How does an ecosystem differ from the biosphere?

1 Answer
May 7, 2018

It's more specific.


The biosphere encapsulates the entire area of planet occupied by life forms. It lumps African savanna and the Amazon rainforest and the deep seafloor ecosystems and everything else all into one big Earth biosphere.

One step down from this is a biome, which basically includes all the ecosystems that line up with their living things and climate. All the tropical rainforests get grouped into one, all the deserts, etc.

An ecosystem is one step below this. It includes all the biotic and abiotic factors in one area. The Mojave desert would count as one ecosystem, distinct from other adjacent and non-adjacent ecosystems. Usually what splits these if they are adjacent is if there are geographical barriers like mountains or rivers, or the populations of species don't interact much between the two regions.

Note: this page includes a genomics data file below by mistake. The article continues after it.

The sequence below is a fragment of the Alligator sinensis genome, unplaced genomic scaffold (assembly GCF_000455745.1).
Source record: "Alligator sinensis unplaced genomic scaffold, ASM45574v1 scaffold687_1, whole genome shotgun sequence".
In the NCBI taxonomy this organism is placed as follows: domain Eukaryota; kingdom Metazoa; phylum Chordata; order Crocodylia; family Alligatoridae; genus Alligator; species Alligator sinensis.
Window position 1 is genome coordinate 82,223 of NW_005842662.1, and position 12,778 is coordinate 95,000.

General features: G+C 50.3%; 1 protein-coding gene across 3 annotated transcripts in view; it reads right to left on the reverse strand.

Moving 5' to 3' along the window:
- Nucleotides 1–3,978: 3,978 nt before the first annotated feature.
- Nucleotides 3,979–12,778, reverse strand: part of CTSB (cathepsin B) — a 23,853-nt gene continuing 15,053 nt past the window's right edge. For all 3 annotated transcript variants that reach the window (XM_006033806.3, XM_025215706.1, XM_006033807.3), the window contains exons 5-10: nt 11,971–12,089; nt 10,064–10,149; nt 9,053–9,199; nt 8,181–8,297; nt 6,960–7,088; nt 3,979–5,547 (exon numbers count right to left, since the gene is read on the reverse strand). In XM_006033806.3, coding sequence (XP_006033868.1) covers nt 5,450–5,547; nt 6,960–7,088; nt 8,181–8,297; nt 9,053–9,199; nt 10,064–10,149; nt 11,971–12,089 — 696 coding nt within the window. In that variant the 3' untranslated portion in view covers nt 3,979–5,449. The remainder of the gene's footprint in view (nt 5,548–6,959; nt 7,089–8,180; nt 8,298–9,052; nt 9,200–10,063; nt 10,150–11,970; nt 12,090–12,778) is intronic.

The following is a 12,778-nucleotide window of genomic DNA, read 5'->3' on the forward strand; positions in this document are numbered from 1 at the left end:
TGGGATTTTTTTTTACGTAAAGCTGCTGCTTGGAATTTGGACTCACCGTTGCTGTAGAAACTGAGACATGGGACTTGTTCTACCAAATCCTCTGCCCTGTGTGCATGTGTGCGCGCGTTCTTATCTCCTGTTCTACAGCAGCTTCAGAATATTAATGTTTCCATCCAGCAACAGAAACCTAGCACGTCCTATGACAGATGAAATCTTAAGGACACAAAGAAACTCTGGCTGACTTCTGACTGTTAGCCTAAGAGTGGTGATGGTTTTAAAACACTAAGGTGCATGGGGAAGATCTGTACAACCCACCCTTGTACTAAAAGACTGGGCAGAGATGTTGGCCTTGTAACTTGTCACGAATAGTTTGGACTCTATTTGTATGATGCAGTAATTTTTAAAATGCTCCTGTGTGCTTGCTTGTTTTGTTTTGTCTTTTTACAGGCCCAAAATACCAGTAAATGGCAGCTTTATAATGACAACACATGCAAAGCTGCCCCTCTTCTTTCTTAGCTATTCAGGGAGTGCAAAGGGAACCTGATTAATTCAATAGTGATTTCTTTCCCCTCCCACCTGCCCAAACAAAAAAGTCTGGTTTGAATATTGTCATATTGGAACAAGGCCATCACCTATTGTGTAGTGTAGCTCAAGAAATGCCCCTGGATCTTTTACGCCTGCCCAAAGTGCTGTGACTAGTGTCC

The few steps below this in order are: communities, which include only the biotic factors in an area (only the plants, animals, insects, etc. in the Mojave desert ecosystem, but not the wind and rocks and sand); populations, which include only members of one species (e.g. all the coyotes in the Mojave ecosystem); finally, individuals (one coyote).

So, ecosystems include all of the last paragraph plus all the non-living factors in an area like the sun, sand, rocks, air, etc.